All Things Considered: SPH prof says millions should be vaccinated against smallpox
With the Bush administration expected to announce a plan for vaccinating
some Americans against smallpox, many state and local public health officials
say that the estimated number of vaccinations - between 10,000 and 500,000
given strictly to health-care workers - is not nearly enough to cope with
a smallpox bioterrorism attack in the United States. On NPR's August 22
All Things Considered, William Bicknell, an SPH professor of international
health, said that federal officials will need to vaccinate millions more
than they have suggested so far. A former state health commissioner, Bicknell
has developed a computer program to simulate the spread of a smallpox
epidemic, and he says that terrorists could spread the disease before
anyone knew what was happening. "Let's assume there are five terrorists
who come to five different cities in the country," he said. "And
each of those terrorists, while they're infectious, visits three different
cities . . . Well, those assumptions lead to 93,000 cases and 23,400 deaths."
In addition to the 5.5 million Americans in the health-care community,
Bicknell says, the government should also vaccinate another 10 million
in the civil services. "We don't have tools to prevent bombers, to
prevent planes from flying into buildings," he says. "This one
we can effectively take off the table; it helps protect the rest of the
world. The more we do beforehand, the quicker, more effectively we can
control it in the case of an attack.
American Journal of Public Health: BU study finds
Researchers at Boston Medical Center have found that welfare
parents with chronically ill children face substantial barriers to employment.
They studied over 500 primary caretakers of children ages 2 to 12 who
were current, former, or nonwelfare recipients. The children suffered
from at least one of seven illnesses, including asthma, diabetes, sickle
cell anemia, epilepsy, hemophilia, cerebral palsy, and cystic fibrosis.
In the September issue of the American Journal of Public Health, the researchers
report that current and former recipients of welfare were more likely
to have high child health-care use (three or more emergency room visits
or two or more hospitalizations). These parents were also more likely
to have missed a child's medical visit because of difficulty getting time
off from work, and they reported that their child's illness adversely
affected their employment. "Our analyses clearly show that the parents
of these ill children face significant problems with their employment,"
says Lauren Smith, author of the study, a MED assistant professor of pediatrics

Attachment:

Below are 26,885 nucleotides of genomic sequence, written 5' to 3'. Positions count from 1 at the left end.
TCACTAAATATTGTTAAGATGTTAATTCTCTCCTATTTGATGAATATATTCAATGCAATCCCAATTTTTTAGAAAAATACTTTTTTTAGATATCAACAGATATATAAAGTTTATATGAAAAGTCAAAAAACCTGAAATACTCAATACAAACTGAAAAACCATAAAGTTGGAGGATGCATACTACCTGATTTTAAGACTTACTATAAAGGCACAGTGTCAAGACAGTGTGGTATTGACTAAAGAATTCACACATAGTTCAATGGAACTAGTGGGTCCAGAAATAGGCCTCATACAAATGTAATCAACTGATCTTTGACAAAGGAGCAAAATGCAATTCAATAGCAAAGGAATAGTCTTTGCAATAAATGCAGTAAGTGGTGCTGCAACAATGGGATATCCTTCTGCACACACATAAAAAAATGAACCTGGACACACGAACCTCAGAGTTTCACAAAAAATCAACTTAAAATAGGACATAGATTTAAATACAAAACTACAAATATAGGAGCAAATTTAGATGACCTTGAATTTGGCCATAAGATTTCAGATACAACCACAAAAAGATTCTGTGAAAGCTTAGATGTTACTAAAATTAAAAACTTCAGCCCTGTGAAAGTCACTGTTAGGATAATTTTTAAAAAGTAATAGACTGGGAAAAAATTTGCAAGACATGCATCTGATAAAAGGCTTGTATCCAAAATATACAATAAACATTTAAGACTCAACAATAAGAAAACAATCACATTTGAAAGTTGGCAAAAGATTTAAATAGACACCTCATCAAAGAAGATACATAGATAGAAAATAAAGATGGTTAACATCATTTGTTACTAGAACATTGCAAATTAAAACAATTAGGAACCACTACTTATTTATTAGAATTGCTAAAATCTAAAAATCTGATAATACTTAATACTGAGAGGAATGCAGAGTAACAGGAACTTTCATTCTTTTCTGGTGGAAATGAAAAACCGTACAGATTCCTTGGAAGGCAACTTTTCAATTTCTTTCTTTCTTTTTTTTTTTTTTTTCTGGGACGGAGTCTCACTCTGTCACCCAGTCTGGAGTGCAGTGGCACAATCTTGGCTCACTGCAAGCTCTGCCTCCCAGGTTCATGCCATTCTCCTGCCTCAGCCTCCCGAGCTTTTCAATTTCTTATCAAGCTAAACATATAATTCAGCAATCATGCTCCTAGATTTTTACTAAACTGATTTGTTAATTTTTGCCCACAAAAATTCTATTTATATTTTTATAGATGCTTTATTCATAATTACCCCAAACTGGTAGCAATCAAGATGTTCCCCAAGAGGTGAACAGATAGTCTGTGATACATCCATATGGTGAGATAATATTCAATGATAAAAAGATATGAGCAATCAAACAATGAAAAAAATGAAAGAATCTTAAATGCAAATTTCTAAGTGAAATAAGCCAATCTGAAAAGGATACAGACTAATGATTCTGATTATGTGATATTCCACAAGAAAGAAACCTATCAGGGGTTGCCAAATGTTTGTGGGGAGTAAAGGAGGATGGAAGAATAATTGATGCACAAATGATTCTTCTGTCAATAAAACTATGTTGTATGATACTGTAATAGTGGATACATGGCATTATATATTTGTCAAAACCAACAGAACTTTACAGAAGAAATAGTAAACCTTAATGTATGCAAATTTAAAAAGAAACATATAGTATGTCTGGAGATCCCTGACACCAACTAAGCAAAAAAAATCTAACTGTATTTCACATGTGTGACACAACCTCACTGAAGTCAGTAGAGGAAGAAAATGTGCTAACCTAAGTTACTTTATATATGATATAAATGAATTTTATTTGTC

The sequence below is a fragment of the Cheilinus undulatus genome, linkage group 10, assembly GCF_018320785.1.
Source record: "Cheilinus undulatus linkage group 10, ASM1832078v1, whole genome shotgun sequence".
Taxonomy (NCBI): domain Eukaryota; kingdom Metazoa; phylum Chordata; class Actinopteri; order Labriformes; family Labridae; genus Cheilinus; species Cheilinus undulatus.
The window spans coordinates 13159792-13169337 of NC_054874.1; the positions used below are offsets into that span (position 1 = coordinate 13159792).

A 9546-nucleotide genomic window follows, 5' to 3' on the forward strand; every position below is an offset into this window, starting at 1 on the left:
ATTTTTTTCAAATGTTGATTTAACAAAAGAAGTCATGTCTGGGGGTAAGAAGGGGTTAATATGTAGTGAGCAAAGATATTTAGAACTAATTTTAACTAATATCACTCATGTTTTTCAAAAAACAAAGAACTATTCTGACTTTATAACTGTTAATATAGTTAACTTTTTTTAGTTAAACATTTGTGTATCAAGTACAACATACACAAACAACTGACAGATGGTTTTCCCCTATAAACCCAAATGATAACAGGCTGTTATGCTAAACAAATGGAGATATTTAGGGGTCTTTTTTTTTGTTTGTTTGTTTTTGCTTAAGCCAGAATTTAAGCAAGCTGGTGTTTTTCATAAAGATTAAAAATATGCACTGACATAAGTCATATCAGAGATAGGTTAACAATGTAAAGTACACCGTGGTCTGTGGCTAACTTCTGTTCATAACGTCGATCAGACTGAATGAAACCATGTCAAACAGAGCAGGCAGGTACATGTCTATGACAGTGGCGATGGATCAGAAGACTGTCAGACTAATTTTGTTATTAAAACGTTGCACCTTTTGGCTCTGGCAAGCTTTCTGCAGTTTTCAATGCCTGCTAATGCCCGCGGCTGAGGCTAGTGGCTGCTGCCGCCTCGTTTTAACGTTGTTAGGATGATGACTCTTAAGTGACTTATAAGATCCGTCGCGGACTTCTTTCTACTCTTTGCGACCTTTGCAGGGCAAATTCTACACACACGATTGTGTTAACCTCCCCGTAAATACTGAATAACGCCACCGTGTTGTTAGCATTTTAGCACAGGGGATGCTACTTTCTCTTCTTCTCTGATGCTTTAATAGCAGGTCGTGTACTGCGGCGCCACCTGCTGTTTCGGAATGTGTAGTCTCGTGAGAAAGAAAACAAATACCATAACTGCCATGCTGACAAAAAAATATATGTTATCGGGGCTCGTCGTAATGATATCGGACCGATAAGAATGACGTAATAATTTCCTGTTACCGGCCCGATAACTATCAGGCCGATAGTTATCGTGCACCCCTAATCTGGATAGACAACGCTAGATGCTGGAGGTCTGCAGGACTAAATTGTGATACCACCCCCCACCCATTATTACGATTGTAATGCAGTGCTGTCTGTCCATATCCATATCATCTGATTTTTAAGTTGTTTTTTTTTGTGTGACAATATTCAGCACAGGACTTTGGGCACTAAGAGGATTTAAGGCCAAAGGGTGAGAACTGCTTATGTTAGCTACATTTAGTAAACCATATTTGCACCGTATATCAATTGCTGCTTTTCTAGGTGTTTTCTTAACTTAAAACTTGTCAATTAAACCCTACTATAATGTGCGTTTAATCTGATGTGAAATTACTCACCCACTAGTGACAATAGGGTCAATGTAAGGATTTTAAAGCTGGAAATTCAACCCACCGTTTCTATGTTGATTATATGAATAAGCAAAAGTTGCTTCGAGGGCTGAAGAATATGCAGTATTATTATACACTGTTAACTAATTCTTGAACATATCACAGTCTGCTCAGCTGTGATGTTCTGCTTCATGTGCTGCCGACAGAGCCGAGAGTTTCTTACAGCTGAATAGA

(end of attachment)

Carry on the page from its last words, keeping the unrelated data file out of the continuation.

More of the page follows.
and medical director of the pediatric inpatient unit at the Boston Medical
Center. "These families face the difficult decision of whether to
miss work, jeopardizing their employment and income, or to miss their
child's medical appointments, potentially jeopardizing their child's health."
Chronicle of Higher Education: Interview with Ha Jin
The August 19 Chronicle of Higher Education printed excerpts of an interview in the upcoming spring issue of the literary journal Boulevard with acclaimed author Ha Jin (GRS'94), a CAS creative writing professor. Winner of a list of enviable awards - including the PEN/Faulker Award for Fiction, the Flannery O'Connor Award for Short Fiction, and the National Book Award - Ha Jin offered the following thoughts. On being a Chinese-born immigrant writing in English: "Before coming to the States, I had no idea about what freedom was like, especially its flip side. Gradually I realized that it precluded security. It's hard for a recent immigrant to accept uncertainty as a human condition." On his approach to writing: "I am always in control of the destination of a story. I revise heavily. Generally speaking, a story takes between 50 and 100 revisions to be finished. The labor frightens me." On the differences between English and Chinese: "Chinese is very rich in describing feelings. For sadness there are some words English doesn't have. So too for taste. There are some abstract words that Chinese doesn't have, such as truth, identity, and solitude. Obviously, English is a more speculative language, whereas Chinese is more earthly, closer to things."
Associated Press: SMG dean says value of MBA depreciating
With matriculation at American business schools soaring this fall, two Stanford researchers are calling into question the value of a master's degree in business administration. An August 25 article by the Associated Press reports that despite strong demand, some MBA programs are rushing to counter the Stanford study. Surveying decades of research, Jeffrey Pfeffer and Christina Fong of Stanford's Graduate Business School argue that MBA programs teach little of practical use in the business world and the degree has little effect on salaries in the long run. The article, which appears next month in the debut issue of the journal Academy of Management Learning and Education, questions whether the explosion in popularity of MBAs has diluted their value. In the AP story, Louis Lataif, dean of SMG, says, "An MBA may no longer be enough. There are too many of them out there. . . . There are lots and lots of schools in the MBA business who in fact may not be adding value." In response to the Stanford study, the Graduate Management Admission Council, which manages the GMAT admissions test for most business schools, sent out results of a study showing U.S. MBA graduates reported an average starting salary of $77,000, up from an average of $50,000 before they pursued the degree.